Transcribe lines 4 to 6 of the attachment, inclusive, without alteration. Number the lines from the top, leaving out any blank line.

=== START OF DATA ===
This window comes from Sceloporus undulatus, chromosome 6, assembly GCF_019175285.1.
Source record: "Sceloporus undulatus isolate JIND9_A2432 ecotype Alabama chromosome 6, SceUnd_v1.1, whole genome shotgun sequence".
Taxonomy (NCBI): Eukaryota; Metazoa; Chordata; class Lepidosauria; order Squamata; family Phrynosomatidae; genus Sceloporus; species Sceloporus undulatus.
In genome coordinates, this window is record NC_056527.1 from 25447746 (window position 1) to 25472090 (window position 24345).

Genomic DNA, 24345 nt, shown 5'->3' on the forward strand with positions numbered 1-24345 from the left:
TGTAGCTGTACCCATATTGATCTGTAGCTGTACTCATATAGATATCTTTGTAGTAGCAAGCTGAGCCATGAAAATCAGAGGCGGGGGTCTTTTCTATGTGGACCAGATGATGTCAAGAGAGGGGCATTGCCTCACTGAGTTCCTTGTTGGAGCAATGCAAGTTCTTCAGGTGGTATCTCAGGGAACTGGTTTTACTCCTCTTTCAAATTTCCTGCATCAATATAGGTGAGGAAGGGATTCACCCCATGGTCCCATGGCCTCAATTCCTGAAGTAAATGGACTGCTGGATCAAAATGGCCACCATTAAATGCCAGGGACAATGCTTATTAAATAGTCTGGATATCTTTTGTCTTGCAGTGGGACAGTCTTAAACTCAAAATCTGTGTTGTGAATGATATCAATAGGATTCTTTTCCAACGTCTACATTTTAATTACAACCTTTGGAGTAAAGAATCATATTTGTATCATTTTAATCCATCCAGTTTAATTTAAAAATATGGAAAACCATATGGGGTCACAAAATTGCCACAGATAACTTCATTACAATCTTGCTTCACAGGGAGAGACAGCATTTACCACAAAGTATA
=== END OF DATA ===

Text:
In genome coordinates, this window is record NC_056527.1 from 25447746 (window position 1) to 25472090 (window position 24345).

Genomic DNA, 24345 nt, shown 5'->3' on the forward strand with positions numbered 1-24345 from the left:
TGTAGCTGTACCCATATTGATCTGTAGCTGTACTCATATAGATATCTTTGTAGTAGCAAGCTGAGCCATGAAAATCAGAGGCGGGGGTCTTTTCTATGTGGACCAGATGATGTCAAGAGAGGGGCATTGCCTCACTGAGTTCCTTGTTGGAGCAATGCAAGTTCTTCAGGTGGTATCTCAGGGAACTGGTTTTACTCCTCTTTCAAATTTCCTGCATCAATATAGGTGAGGAAGGGATTCACCCCATGGTCCCATGGCCTCAATTCCTGAAGTAAATGGACTGCTGGATCAAAATGGCCACCATTAAATGCCAGGGACAATGCTTATTAAATAGTCTGGATATCTTTTGTCTTGCAGTGGGACAGTCTTAAACTCAAAATCTGTGTTGTGAATGATATCAATAGGATTCTTTTCCAACGTCTACATTTTAATTACAACCTTTGGAGTAAAGAATCATATTTGTATCATTTTAATCCATCCAGTTTAATTTAAAAATATGGAAAACCATATGGGGTCACAAAATTGCCACAGATAACTTCATTACAATCTTGCTTCACAGGGAGAGACAGCATTTACCACAAAGTATA